Serving Full T.I.L.T. : Empathy, remembering what it’s like to be a teen and how it helps us be better teen services librarians
In the summer before I began my Junior year of high school my family moved. Again. That’s what happens when you are a military family. But even though you know it’s going to happen, it doesn’t make it suck any less. A few weeks into the new semester at a new school I received a devastating phone call. My best friend in the universe had been in a car accident. That morning my mother woke up and drove me the 3 hours to visit her in the hospital. One week later, the phone rang again early in the morning and I knew. With the shrill trilling ring of that phone I knew: my best friend had died.
A few days later I sat outside a pizza place as our friends inside laughed and joked and told stories about Teri. But I didn’t understand how they could do that, how they could eat, how they could laugh, how they weren’t dying inside. This wasn’t my first experience with death, that had come earlier when a friend of my father’s took his own life. It was just my first experience with death in a way that was so immediate and personal. I had already lost so much, moving and starting over, and now this person was gone. This person that I had made batches and batches of rice krispie treats with (it was our favorite). This person I had obsessed over Duran Duran with. This person that had shared my first concert experience with (yes, it was Duran Duran). This person that had helped me navigate my first dates, my first boyfriend, my first everything.
Years later, as a teen librarian, I would be in a room full of teens many times when they had just learned of the death of a classmate or friend. The boy who was in a car accident drag racing on a Saturday night. The girl with childhood cancer. The boy who took his own life. And as those teens sat in the room with me, crying and remembering their friend, I am always taken back to this moment, this memory of Teri. And because I could remember, I could empathize. I felt their pain so genuinely because I know visceral how this pain feels.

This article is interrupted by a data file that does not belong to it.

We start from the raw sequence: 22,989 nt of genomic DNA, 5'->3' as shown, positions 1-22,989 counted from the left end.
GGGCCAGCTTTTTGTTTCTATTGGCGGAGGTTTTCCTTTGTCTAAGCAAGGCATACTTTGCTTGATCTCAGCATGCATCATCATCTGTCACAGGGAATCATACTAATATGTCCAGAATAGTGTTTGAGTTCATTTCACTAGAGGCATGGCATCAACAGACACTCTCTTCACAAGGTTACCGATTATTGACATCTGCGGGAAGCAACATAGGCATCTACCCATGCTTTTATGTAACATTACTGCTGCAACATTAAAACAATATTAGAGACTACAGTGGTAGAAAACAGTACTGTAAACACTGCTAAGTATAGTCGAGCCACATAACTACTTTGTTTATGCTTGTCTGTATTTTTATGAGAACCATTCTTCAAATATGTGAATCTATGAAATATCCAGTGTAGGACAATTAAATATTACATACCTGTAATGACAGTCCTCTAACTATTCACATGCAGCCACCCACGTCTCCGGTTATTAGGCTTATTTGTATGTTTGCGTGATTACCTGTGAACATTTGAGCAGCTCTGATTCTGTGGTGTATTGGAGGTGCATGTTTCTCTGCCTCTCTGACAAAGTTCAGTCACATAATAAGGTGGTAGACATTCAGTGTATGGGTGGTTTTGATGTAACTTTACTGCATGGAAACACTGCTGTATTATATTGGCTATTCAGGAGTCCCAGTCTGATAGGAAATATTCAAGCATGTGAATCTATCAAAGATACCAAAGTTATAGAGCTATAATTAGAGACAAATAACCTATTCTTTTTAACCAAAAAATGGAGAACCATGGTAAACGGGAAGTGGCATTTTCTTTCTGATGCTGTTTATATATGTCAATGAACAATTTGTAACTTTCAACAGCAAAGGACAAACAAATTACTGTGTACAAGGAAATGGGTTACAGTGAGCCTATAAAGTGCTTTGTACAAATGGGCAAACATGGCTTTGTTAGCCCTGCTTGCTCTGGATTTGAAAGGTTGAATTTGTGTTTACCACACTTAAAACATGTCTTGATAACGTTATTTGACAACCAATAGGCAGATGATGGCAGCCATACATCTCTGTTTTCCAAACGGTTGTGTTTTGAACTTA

The thing I have often found about the staff who complain about teens in the library is that they have forgotten what it is like to be a teen. I understand wanting to forget, being a teen sucked in epic ways. That constant struggle between wanting independence and the adults around you fighting for control. The expectations. The stress. The way the adults around you want you to be act like an adult but still treat you like a kid. Then there are friends and boyfriends and the high school hierarchy. Your body often feels like it is betraying you, causing you to rage with anger in one moment when in the next you are reduced to a puddle of insecurity and sometimes tears. The zits that pop up on your face that make you want to wear a paper bag. The anticipation of when you like a new person at school, the heartache when you learn that they don’t feel the same way. That first kiss. That moment when you realize it’s all over.
One of my favorite staff training exercises is to invite my co-workers to try and remember what it was like when they were teens. What was your favorite song or tv show or movie, I’ll ask. What did they mean to you? What were your fears? What were your favorite moments? Biggest embarrassments? You don’t even have to ask them to share it out loud, that’s not the point. The point is to remember. And when you remember, when you put yourself back in the shoes of your teenage self, you can better understand and empathize with teenagers today.
Serving Full T.I.L.T. (Teens in Libraries Today) series:
January 14 By the Numbers, making the case for teen services using basic demographic information (Karen Jensen)
January 21 Sarcasm, Spice and Everything Awesome: The Developing Teen (Rebecca Denham)
January 28 Teen Brain Science 101 (Heather Booth)
February 4 Asset Building 101, How using the 40 Developmental Assets can help us plan and evaluate teen programming (Karen Jensen)
February 11 Diverse teens, diverse needs (Eden Grey)
February 18 Sharing stories, how knowing and sharing the stories of our teens can help make the case (Heather Booth)
February 25 Empathy, remembering what it means to be a teen and how it makes us better teen services librarians (Karen Jensen)
March 4 A Teen Services 101 Infographic (Rebecca Denham and Karen Jensen)
March 11 Talking Up Teens: Discussing Teen Services with Library Administration (Eden Grey)
About Karen Jensen, MLS
Karen Jensen has been a Teen Services Librarian for almost 30 years. She created TLT in 2011 and is the co-editor of The Whole Library Handbook: Teen Services with Heather Booth (ALA Editions, 2014).
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